> parlance,
> > we model terms in the lambda calculus as morphisms in some Cartesian
> closed
> > category, and the types of those terms as objects in said category. The
> gold
> > standard of quality of such a model is full abstraction -- when the
> > denotational notion of equivalence exactly coincides with an intended
> > operational notion of equivalence. In symbols,
> >
> > P ~ Q <=> [| P |] = [| Q |], where ~ and = are the operational and
> > denotational notions of equivalence, respectively
> >
> > The techniques of denotational semantics have been very fruitful, but
> > greatly improved by having to rub elbows with operational
> characterizations.
> > The original proposals for denotational models of the lambda calculus
> were
> > much too arms length from the intensional structure implicit in the
> notion
> > of computation and thus failed to achieve full abstraction even for toy
> > models of lambda enriched with naturals and booleans (cf the so-called
> full
> > abstraction for PCF problem). On the flip side, providing a better
> syntactic
> > exposure of the use of resources -- ala linear logic -- aided the
> > denotational programme.
> >
> > More generally, operational models fit neatly into two ready-made notions
> of
> > equivalence
> >
> > contextual equivalence -- behaves the same in all contexts
> > bisimulation -- behaves the same under all observations
> >
> > Moreover, these can be seen to coincide with ready-made notions of
> > equivalence under the logical view of programs. Except for syntactically
> > derived initial/final denotational models -- the current theory usually
> > finds a more "home-grown" denotational notion of equivalence. In fact, i
> > submit that it is this very distance from the syntactic presentation that
> > has weakened the more popular understanding of "denotational" models to
> just
> > this -- whenever you have some compositionally defined map from one
> > representation to another that respects some form of equivalence, the
> target
> > is viewed as the denotation.
> >
> > Best wishes,
> >
> > --greg
> >
> > Date: Mon, 15 Sep 2008 10:13:53 -0700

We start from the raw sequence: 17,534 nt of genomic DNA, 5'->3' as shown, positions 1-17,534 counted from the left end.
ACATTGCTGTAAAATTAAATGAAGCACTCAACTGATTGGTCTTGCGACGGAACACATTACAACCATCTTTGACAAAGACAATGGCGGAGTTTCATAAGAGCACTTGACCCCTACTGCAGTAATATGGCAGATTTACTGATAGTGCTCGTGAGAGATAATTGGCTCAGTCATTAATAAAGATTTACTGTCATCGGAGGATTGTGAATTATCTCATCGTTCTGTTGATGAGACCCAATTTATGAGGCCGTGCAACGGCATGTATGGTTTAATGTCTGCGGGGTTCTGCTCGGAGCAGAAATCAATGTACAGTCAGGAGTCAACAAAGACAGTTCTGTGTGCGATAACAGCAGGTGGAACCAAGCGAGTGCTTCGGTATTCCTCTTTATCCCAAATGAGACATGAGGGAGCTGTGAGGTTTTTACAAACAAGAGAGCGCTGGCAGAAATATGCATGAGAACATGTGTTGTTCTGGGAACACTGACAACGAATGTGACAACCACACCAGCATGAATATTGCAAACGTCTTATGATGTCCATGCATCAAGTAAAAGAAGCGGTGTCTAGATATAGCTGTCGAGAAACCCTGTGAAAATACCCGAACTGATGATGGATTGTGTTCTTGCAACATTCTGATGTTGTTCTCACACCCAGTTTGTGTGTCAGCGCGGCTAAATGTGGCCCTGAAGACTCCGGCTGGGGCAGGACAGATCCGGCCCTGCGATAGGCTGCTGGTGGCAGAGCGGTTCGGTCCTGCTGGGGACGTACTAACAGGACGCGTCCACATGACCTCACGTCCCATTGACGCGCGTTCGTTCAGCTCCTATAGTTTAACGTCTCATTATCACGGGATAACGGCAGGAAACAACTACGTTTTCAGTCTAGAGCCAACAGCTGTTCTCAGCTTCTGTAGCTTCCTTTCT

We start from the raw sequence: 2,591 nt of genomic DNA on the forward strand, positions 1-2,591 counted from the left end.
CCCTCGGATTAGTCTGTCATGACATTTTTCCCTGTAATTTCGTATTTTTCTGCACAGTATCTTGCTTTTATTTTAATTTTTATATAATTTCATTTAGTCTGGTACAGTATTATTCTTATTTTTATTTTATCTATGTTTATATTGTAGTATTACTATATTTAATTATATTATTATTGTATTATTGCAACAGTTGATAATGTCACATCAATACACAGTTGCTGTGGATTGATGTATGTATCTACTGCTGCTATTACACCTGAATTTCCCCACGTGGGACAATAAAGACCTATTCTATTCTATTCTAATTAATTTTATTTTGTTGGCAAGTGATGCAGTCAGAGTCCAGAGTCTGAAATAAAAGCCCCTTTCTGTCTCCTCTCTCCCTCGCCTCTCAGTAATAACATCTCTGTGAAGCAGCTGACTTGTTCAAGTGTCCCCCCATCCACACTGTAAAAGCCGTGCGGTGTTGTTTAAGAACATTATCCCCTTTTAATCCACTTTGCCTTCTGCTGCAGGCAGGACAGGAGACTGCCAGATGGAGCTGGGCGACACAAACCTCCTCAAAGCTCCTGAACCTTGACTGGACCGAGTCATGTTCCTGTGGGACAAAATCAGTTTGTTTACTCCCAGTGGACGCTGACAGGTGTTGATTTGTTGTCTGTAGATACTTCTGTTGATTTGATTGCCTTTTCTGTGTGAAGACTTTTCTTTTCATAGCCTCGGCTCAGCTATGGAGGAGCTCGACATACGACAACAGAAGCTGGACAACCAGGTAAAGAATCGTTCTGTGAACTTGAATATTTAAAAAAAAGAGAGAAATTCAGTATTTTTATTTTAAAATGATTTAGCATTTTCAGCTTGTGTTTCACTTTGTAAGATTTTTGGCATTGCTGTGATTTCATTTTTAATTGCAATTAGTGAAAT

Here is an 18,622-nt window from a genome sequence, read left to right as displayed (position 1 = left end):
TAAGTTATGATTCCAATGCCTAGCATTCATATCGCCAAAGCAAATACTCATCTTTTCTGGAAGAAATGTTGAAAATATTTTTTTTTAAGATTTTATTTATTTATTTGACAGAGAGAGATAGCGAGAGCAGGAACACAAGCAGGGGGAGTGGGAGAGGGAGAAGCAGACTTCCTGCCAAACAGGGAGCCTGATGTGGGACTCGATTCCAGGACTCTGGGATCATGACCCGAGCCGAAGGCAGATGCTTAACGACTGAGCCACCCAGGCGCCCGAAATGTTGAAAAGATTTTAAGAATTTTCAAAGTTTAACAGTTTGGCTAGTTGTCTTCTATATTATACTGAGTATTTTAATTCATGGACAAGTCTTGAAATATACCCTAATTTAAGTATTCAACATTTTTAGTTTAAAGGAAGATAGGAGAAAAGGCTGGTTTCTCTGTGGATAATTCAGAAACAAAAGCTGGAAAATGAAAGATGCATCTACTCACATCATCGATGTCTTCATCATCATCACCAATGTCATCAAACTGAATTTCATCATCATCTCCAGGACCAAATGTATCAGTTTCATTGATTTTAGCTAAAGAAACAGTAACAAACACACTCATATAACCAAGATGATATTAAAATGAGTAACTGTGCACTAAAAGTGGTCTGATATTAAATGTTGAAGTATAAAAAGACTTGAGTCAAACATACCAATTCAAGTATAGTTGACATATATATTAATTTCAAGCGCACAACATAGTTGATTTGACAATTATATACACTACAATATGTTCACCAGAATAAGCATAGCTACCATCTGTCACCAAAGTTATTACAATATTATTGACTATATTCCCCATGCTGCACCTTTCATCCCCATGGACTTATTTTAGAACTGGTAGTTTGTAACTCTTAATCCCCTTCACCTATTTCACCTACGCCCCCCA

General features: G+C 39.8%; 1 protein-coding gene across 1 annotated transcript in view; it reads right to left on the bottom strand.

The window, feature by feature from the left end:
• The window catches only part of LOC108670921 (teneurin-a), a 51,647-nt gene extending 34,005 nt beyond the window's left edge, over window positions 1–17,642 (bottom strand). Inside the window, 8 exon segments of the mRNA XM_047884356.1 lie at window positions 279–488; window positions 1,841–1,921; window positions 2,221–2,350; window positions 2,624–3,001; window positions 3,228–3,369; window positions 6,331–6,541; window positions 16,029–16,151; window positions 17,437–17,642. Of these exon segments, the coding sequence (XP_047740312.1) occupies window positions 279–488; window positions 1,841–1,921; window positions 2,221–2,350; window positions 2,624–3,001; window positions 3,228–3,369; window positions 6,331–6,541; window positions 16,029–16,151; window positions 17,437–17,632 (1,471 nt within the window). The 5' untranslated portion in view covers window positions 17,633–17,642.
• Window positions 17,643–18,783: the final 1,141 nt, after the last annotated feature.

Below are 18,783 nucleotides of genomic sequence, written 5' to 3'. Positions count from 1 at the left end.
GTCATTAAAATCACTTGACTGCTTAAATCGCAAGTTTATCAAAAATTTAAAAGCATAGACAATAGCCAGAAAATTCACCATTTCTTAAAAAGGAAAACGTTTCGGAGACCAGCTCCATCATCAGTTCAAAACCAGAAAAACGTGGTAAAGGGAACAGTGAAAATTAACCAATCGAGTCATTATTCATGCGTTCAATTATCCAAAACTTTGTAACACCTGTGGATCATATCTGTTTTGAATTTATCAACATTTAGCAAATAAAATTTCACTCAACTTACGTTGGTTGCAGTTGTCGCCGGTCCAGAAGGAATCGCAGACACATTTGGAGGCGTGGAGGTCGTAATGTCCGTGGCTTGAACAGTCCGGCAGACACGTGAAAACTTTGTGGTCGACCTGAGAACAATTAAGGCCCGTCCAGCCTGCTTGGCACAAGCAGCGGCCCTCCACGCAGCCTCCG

> > From: "Daryoush Mehrtash" <dmehrtash at gmail.com>
> > Subject: Re: [Haskell-cafe] Semantic Domain, Function, and
> > denotational model.....
> > To: "Ryan Ingram" <ryani.spam at gmail.com>
> > Cc: Haskell Cafe <haskell-cafe at haskell.org>
> > Message-ID:
> > <e5b8e9790809151013k53fdc105i88f2f47f1f9b16bd at mail.gmail.com
> >>
> > Content-Type: text/plain; charset=ISO-8859-1
> >
> > Interestingly, I was trying to read his paper when I realized that I
> > needed to figure out the meaning of denotational model, semantic
> > domain, semantic functions. Other Haskell books didn't talk about
> > design in those terms, but obviously for him this is how he is driving
> > his design. I am looking for a simpler tutorial, text book like
> > reference on the topic.
> >
> > Daryoush
> >
> > On Mon, Sep 15, 2008 at 1:33 AM, Ryan Ingram <ryani.spam at gmail.com>
> wrote:
> >> I recommend reading Conal Elliott's "Efficient Functional Reactivity"
> >> paper for an in-depth real-world example.
> >>
> >> http://www.conal.net/papers/simply-reactive
> >>
> >> -- ryan
> >>
> >> On Sun, Sep 14, 2008 at 11:31 AM, Daryoush Mehrtash <
> dmehrtash at gmail.com>
> >> wrote:
> >>> I have been told that for a Haskell/Functional programmer the process
> >>> of design starts with defining Semantic Domain, Function, and
> >>> denotational model of the problem. I have done some googling on the
> >>> topic but haven't found a good reference on it. I would appreciate
> >>> any good references on the topic.
> >>>
> >>> thanks,
> >>>
> >>> daryoush
> >>>
> >>> ps. I have found referneces like
> >>> http://en.wikibooks.org/wiki/Haskell/Denotational_semantics which
> >>> talks about semantic domain for "the Haskell programs 10, 9+1, 2*5"
> >>> which doesn't do any good for me. I need something with a more real
> >>> examples.
> >>> _______________________________________________
> >>> Haskell-Cafe mailing list
> >>> Haskell-Cafe at haskell.org
> >>> http://www.haskell.org/mailman/listinfo/haskell-cafe
> >>>
> >>
> >
> >
> >
> > --
> > L.G. Meredith
> > Managing Partner
> > Biosimilarity LLC
> > 806 55th St NE
> > Seattle, WA 98105
> >
> > +1 206.650.3740
> >
> > http://biosimilarity.blogspot.com
> >
> > _______________________________________________
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> >
> >
>
--
L.G. Meredith
Managing Partner
Biosimilarity LLC
806 55th St NE
Seattle, WA 98105
+1 206.650.3740
http://biosimilarity.blogspot.com